You can't judge a book by its cover, but you still might make the kind of snap decision that will lead you to buy it.
That's the thinking of publishers, who see every one of a book cover's components -- title, design, blurbs from critics and other writers -- as marketing tools. Nothing happens by accident on the cover of a book, not even the author's biography. (Granted, many author photos appear to have happened by accident, but that's a topic for another day.)
The author bio presents an obvious problem for first novelists: They have no track record. Increasingly, this has been seen as an advantage in publishing -- no track record means no sales record. But it can be a challenge for publishers who are trying to sell the book. What do you say about the first-time writer?
Consider Jenny Siler, author of the much-praised "Easy Money," recently published by John Macrae/Holt. Siler has no writing credits, but she has serious street cred for a literary thriller writer:
"Twenty-seven-year-old Jenny Siler has worked as a forklift driver, a furniture mover, a grape picker, a salmon grader, a tutor to deaf students, a waitress, a sketch model, and a bartender. She lives in Missoula, Montana."
Never mind that the bio was almost instantly anachronistic; Siler, inexorably, has turned 28. "That's very good," an editor from a rival publishing house says of her bio. "It makes you want to buy the book."
But an insurmountable problem is that most writers have never picked grapes, merely imbibed them, and the only thing they've graded are English composition papers. What to do?
Same thing you do with that first resume: Pad.
Early author bios seem to swell in inverse proportion to the writer's reputation, then shrink as the body of work grows.
Other patterns emerge. Writers do not merely attend schools, they are "educated" at them. They list their residences, perhaps because it's the one thing every writer has. (If an author "divides" time between residences, assume he's in the 42 percent tax bracket.)
Sometimes, authors even list their birthplace. Birth dates? These tend to disappear on the far side of 35, although John Updike and Anne Tyler bravely continue to share theirs (1932 and 1941, respectively).
Author bios also may hint of heartbreak and tragedy. Tyler's "A Patchwork Planet" is the first book to appear since the death of her husband, Taghi Modaressi, who was invariably mentioned in her previous bios. Salman Rushdie, for obvious reasons, no longer lists his place of residence.
But, in general, a less-is-more approach appears to be a status symbol among a certain class of novelist. Herewith, a sampling from the bios of a few noted writers:
* Early work: "When She Was Good," published 1967.
Bio: "Philip Roth was born in Newark, N.J., in 1933, and was educated at Bucknell University and the University of Chicago. Goodbye Columbus, a novella and five stories, was published in 1959, and received the National Book Award in 1960. A novel, Letting Go, was published in 1962. Mr. Roth's stories have appeared in The New Yorker, Commentary, Harper's and Paris Review, among other periodicals, and have been reprinted in Martha Foley's Best American Short Stories anthology. His story "Defender of the Faith" won second prize in the O. Henry Prize Story Contest of 1960."
(This raises the question: Who won first place?)
* Mid-career: "The Professor of Desire," 1977.
Bio: Having achieved best-sellerdom with "Portnoy's Complaint," Roth opts for no bio. (This appears to have been something of a trend at this time, as Tyler, Updike and Norman Mailer also dropped bios from their books written in the late '70s and early '80s.)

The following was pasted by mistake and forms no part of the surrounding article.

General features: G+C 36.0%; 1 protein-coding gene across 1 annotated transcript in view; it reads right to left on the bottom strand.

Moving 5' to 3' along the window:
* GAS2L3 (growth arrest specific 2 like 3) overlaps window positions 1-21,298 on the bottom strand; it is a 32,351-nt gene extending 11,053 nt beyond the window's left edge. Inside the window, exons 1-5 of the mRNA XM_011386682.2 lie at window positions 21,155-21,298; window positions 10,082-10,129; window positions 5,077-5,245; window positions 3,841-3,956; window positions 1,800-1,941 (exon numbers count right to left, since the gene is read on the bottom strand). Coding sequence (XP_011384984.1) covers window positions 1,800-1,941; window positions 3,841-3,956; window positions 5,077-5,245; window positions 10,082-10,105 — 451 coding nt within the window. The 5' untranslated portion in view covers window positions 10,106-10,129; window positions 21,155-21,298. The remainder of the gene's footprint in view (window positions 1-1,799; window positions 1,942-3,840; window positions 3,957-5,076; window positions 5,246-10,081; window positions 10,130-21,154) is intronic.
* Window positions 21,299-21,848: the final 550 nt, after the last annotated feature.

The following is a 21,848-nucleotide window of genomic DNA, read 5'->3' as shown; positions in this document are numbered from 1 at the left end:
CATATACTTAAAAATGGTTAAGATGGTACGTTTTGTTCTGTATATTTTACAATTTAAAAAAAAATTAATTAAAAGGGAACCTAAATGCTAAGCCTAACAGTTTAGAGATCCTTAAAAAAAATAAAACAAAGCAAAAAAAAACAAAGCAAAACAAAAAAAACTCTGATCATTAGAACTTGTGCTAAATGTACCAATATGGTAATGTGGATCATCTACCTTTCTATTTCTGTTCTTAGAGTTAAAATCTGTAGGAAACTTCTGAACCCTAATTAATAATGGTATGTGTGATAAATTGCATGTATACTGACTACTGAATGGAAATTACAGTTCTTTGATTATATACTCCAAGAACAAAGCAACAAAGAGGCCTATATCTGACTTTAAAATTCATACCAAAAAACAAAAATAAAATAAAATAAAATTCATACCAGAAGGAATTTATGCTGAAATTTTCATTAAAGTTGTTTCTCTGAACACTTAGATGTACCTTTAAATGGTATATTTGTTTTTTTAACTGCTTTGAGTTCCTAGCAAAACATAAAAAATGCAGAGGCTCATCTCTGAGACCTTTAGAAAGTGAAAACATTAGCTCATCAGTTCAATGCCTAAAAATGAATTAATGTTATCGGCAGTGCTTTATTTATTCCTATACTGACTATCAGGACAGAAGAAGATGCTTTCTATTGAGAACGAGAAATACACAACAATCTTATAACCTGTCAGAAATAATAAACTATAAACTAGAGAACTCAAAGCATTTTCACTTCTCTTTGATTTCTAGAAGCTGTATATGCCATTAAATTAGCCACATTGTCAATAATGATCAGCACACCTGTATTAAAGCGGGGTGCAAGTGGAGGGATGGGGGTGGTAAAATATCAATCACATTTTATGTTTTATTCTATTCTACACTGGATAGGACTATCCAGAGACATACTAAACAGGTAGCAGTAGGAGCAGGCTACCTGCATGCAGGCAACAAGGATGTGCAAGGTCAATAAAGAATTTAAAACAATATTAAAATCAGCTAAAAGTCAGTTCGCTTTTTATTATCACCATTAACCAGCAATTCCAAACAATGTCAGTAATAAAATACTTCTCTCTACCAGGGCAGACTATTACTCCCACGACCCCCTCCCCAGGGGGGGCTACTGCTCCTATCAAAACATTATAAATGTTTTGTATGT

* Most recent: "I Married A Communist," 1998.
Bio: "With his last four books, all published in the 1990s, Philip Roth has won America's four major literary awards. Patrimony won the 1991 National Book Critics Circle Award, Operation Shylock the 1993 Pen/Faulkner Award and Sabbath's Theater the 1995 National Book Award. His most recent novel, American Pastoral, received the 1998 Pulitzer Prize in fiction. I Married a Communist is his twenty-third book."
(Well, perhaps one should brag just a little ...)
* Early work: "Bright Lights, Big City," his first novel, published in 1984.
Bio: "Jay McInerney was born in Hartford, Conn., and has lived in London; Vancouver, British Columbia; western Massachusetts; Tokyo; and New York. A graduate of Williams College, he has held fellowships from Princeton and Syracuse universities. His work has appeared in The Village Voice, the Chicago Tribune, The Paris Review, and Ploughshares."
* Mid-career: "Brightness Falls," 1992.
Bio: "Jay McInerney is the author of Bright Lights, Big City (which he adapted for the screen), Ransom, and Story of My Life. He lives with his wife, Helen Bransford McInerney, in New York City and Nashville, Tennessee."
* Most recent: "Model Behavior," 1998.
Bio: "Jay McInerney lives with his wife and their two children in New York and Williamson County, Tennessee."
(No more screenplays?)
* Early work: "The Rachel Papers," published 1973.
Bio: "Martin Amis, the son of novelist Kingsley Amis, was born in Oxford on August 25, 1949. He was educated at thirteen different schools in England, Spain and the United States before entering Oxford University, where he secured a First Class Honors degree in English."
(Amis, a Virgo. Who would have guessed?)
* Mid-career: "London Fields" 1989.
Bio: "Martin Amis is the author of The Rachel Papers, Dead Babies, Success, Other People: A Mystery, Money, Einstein's Monsters and London Fields. He lives in London."
* Most recent: "Heavy Water," 1998.
Bio: "Martin Amis lives in London."
At this rate, the next Amis work will simply say: "Martin Amis lives."
Laura Lippman lives in Baltimore. She was not educated anywhere, although she attended Northwestern University. She has never done anything remotely interesting, which frees her up for such important hobbies as studying author bios.
Pub Date: 02/28/99